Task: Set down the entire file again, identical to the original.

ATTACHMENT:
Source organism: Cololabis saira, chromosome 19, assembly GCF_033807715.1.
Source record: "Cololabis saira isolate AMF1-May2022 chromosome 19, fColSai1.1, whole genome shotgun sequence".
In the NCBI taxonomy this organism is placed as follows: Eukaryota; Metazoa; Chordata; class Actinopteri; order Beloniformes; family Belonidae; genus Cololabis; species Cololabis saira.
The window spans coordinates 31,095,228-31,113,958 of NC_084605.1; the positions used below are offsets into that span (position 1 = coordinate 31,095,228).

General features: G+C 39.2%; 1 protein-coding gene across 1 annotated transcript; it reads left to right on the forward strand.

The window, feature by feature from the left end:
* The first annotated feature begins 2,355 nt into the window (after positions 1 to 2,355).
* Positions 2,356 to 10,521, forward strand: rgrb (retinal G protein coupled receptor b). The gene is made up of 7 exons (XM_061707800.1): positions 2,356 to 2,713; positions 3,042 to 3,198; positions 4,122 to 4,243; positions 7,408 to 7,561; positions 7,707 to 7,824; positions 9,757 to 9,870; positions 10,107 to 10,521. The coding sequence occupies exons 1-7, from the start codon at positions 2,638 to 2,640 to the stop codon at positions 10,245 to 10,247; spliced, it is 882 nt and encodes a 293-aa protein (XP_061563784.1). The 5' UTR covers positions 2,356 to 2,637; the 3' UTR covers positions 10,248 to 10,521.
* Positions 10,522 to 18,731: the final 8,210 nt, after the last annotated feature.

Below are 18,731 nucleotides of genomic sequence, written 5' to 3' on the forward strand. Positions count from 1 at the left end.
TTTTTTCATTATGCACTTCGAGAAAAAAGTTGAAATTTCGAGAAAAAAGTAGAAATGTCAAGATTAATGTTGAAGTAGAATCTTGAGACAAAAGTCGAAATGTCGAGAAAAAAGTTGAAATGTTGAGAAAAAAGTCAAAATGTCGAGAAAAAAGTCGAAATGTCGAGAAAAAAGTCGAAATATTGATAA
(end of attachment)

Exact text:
Source organism: Cololabis saira, chromosome 19, assembly GCF_033807715.1.
Source record: "Cololabis saira isolate AMF1-May2022 chromosome 19, fColSai1.1, whole genome shotgun sequence".
In the NCBI taxonomy this organism is placed as follows: Eukaryota; Metazoa; Chordata; class Actinopteri; order Beloniformes; family Belonidae; genus Cololabis; species Cololabis saira.
The window spans coordinates 31,095,228-31,113,958 of NC_084605.1; the positions used below are offsets into that span (position 1 = coordinate 31,095,228).

General features: G+C 39.2%; 1 protein-coding gene across 1 annotated transcript; it reads left to right on the forward strand.

The window, feature by feature from the left end:
* The first annotated feature begins 2,355 nt into the window (after positions 1 to 2,355).
* Positions 2,356 to 10,521, forward strand: rgrb (retinal G protein coupled receptor b). The gene is made up of 7 exons (XM_061707800.1): positions 2,356 to 2,713; positions 3,042 to 3,198; positions 4,122 to 4,243; positions 7,408 to 7,561; positions 7,707 to 7,824; positions 9,757 to 9,870; positions 10,107 to 10,521. The coding sequence occupies exons 1-7, from the start codon at positions 2,638 to 2,640 to the stop codon at positions 10,245 to 10,247; spliced, it is 882 nt and encodes a 293-aa protein (XP_061563784.1). The 5' UTR covers positions 2,356 to 2,637; the 3' UTR covers positions 10,248 to 10,521.
* Positions 10,522 to 18,731: the final 8,210 nt, after the last annotated feature.

Below are 18,731 nucleotides of genomic sequence, written 5' to 3' on the forward strand. Positions count from 1 at the left end.
TTTTTTCATTATGCACTTCGAGAAAAAAGTTGAAATTTCGAGAAAAAAGTAGAAATGTCAAGATTAATGTTGAAGTAGAATCTTGAGACAAAAGTCGAAATGTCGAGAAAAAAGTTGAAATGTTGAGAAAAAAGTCAAAATGTCGAGAAAAAAGTCGAAATGTCGAGAAAAAAGTCGAAATATTGATAA